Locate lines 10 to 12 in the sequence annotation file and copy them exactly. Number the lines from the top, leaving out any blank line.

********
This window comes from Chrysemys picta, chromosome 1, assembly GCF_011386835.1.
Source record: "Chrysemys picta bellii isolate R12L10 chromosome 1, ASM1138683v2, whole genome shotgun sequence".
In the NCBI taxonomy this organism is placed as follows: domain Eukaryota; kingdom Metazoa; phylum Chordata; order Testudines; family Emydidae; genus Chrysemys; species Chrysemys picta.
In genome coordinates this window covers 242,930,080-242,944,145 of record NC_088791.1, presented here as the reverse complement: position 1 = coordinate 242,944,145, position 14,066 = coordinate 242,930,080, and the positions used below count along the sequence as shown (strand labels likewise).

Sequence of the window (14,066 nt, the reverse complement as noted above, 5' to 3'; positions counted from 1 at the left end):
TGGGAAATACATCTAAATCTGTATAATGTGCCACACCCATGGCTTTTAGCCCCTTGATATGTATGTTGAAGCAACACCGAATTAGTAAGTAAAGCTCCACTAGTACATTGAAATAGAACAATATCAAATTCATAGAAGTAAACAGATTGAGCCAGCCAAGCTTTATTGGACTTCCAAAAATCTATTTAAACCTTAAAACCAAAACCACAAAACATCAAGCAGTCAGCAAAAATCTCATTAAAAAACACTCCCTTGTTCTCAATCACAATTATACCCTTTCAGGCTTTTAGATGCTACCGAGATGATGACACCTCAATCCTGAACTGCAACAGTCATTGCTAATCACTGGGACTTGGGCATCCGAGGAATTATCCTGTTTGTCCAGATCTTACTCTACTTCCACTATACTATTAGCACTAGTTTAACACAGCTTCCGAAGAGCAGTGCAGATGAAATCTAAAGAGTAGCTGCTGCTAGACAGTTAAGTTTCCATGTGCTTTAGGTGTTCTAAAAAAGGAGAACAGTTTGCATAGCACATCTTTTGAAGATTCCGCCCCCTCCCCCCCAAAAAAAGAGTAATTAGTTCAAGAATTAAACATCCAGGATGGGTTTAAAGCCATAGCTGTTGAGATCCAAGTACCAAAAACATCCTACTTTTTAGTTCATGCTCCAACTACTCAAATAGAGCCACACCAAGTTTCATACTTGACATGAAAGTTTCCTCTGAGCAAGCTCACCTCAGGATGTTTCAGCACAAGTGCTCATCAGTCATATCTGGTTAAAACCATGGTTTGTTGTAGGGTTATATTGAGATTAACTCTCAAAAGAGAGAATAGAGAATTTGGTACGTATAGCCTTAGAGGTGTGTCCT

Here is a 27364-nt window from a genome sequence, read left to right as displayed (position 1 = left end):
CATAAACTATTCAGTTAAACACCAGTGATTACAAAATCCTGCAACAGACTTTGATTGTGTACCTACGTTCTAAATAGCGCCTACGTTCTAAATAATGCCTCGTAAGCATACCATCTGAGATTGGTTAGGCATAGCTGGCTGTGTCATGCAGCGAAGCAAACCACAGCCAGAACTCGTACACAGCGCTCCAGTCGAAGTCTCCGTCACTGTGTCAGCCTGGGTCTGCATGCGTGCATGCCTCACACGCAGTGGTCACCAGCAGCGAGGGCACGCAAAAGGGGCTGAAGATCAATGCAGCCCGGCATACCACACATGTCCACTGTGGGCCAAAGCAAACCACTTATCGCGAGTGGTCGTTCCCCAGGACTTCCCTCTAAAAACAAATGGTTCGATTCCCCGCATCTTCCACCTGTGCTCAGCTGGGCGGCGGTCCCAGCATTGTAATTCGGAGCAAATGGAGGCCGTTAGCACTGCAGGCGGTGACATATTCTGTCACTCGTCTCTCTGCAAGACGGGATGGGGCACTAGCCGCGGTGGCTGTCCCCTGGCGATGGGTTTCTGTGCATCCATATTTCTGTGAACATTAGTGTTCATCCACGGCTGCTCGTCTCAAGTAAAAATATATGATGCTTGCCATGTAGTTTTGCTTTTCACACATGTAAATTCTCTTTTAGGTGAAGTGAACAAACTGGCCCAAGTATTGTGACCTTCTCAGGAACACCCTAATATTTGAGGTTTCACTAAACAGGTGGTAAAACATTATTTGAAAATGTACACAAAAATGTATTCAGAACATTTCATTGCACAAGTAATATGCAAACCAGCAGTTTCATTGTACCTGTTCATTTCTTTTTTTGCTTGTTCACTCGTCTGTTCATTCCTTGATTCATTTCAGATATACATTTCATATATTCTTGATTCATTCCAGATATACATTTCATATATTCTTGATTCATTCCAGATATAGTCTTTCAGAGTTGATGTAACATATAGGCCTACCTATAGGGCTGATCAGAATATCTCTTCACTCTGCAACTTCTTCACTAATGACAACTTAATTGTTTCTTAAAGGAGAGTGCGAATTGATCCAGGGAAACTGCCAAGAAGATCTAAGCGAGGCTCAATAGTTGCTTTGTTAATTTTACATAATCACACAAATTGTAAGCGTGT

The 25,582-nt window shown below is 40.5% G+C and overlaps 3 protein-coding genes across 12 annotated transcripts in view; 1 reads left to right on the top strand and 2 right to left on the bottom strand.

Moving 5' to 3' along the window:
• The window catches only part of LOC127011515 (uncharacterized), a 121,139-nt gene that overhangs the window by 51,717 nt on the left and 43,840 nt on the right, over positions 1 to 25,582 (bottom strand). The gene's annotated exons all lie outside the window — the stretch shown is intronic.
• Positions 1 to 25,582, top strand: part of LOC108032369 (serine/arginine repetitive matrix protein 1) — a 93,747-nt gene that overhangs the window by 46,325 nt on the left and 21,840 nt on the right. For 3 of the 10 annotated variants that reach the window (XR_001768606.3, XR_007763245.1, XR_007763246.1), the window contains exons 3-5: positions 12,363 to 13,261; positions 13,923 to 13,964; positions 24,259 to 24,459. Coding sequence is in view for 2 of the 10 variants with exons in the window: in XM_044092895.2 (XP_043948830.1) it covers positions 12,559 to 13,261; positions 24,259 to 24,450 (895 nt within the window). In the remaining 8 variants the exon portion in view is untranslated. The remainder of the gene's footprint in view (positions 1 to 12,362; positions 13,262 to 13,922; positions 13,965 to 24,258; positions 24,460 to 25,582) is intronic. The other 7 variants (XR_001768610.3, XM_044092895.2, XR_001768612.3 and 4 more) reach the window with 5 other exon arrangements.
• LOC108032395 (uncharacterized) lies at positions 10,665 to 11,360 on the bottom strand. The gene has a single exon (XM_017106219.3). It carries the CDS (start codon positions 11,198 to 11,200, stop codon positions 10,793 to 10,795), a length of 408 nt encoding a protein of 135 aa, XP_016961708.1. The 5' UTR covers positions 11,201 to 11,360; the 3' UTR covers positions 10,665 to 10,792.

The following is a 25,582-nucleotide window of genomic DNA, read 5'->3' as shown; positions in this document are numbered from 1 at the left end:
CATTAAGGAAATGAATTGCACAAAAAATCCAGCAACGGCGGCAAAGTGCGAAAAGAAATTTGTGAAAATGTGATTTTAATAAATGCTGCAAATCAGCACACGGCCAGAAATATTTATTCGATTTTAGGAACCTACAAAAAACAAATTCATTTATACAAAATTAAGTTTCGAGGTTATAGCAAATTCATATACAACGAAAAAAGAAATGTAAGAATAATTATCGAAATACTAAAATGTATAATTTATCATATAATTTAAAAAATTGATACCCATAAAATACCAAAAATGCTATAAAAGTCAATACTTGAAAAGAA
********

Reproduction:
Moving 5' to 3' along the window:
• The window catches only part of LOC127011515 (uncharacterized), a 121,139-nt gene that overhangs the window by 51,717 nt on the left and 43,840 nt on the right, over positions 1 to 25,582 (bottom strand). The gene's annotated exons all lie outside the window — the stretch shown is intronic.
• Positions 1 to 25,582, top strand: part of LOC108032369 (serine/arginine repetitive matrix protein 1) — a 93,747-nt gene that overhangs the window by 46,325 nt on the left and 21,840 nt on the right. For 3 of the 10 annotated variants that reach the window (XR_001768606.3, XR_007763245.1, XR_007763246.1), the window contains exons 3-5: positions 12,363 to 13,261; positions 13,923 to 13,964; positions 24,259 to 24,459. Coding sequence is in view for 2 of the 10 variants with exons in the window: in XM_044092895.2 (XP_043948830.1) it covers positions 12,559 to 13,261; positions 24,259 to 24,450 (895 nt within the window). In the remaining 8 variants the exon portion in view is untranslated. The remainder of the gene's footprint in view (positions 1 to 12,362; positions 13,262 to 13,922; positions 13,965 to 24,258; positions 24,460 to 25,582) is intronic. The other 7 variants (XR_001768610.3, XM_044092895.2, XR_001768612.3 and 4 more) reach the window with 5 other exon arrangements.